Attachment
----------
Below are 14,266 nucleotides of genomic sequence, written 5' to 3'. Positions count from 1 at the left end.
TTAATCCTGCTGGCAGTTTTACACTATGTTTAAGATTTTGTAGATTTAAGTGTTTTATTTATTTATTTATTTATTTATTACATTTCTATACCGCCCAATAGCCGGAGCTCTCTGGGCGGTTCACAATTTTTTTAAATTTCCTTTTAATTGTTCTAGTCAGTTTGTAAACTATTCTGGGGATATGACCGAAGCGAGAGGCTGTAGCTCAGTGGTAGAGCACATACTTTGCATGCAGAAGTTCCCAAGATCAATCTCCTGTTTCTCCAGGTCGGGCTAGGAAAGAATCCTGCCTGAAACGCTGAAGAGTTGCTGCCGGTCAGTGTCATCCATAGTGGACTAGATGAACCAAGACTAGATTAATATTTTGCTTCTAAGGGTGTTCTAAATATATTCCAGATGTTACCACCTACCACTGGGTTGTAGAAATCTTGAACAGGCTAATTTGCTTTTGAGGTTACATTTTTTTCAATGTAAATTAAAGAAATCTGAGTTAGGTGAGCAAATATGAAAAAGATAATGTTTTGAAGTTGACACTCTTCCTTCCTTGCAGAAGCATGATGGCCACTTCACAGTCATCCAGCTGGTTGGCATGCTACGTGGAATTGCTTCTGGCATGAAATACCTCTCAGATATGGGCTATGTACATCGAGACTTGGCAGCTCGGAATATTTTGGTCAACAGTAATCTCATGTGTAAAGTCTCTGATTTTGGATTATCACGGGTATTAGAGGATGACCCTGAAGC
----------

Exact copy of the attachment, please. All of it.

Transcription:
Below are 14,266 nucleotides of genomic sequence, written 5' to 3'. Positions count from 1 at the left end.
TTAATCCTGCTGGCAGTTTTACACTATGTTTAAGATTTTGTAGATTTAAGTGTTTTATTTATTTATTTATTTATTTATTACATTTCTATACCGCCCAATAGCCGGAGCTCTCTGGGCGGTTCACAATTTTTTTAAATTTCCTTTTAATTGTTCTAGTCAGTTTGTAAACTATTCTGGGGATATGACCGAAGCGAGAGGCTGTAGCTCAGTGGTAGAGCACATACTTTGCATGCAGAAGTTCCCAAGATCAATCTCCTGTTTCTCCAGGTCGGGCTAGGAAAGAATCCTGCCTGAAACGCTGAAGAGTTGCTGCCGGTCAGTGTCATCCATAGTGGACTAGATGAACCAAGACTAGATTAATATTTTGCTTCTAAGGGTGTTCTAAATATATTCCAGATGTTACCACCTACCACTGGGTTGTAGAAATCTTGAACAGGCTAATTTGCTTTTGAGGTTACATTTTTTTCAATGTAAATTAAAGAAATCTGAGTTAGGTGAGCAAATATGAAAAAGATAATGTTTTGAAGTTGACACTCTTCCTTCCTTGCAGAAGCATGATGGCCACTTCACAGTCATCCAGCTGGTTGGCATGCTACGTGGAATTGCTTCTGGCATGAAATACCTCTCAGATATGGGCTATGTACATCGAGACTTGGCAGCTCGGAATATTTTGGTCAACAGTAATCTCATGTGTAAAGTCTCTGATTTTGGATTATCACGGGTATTAGAGGATGACCCTGAAGC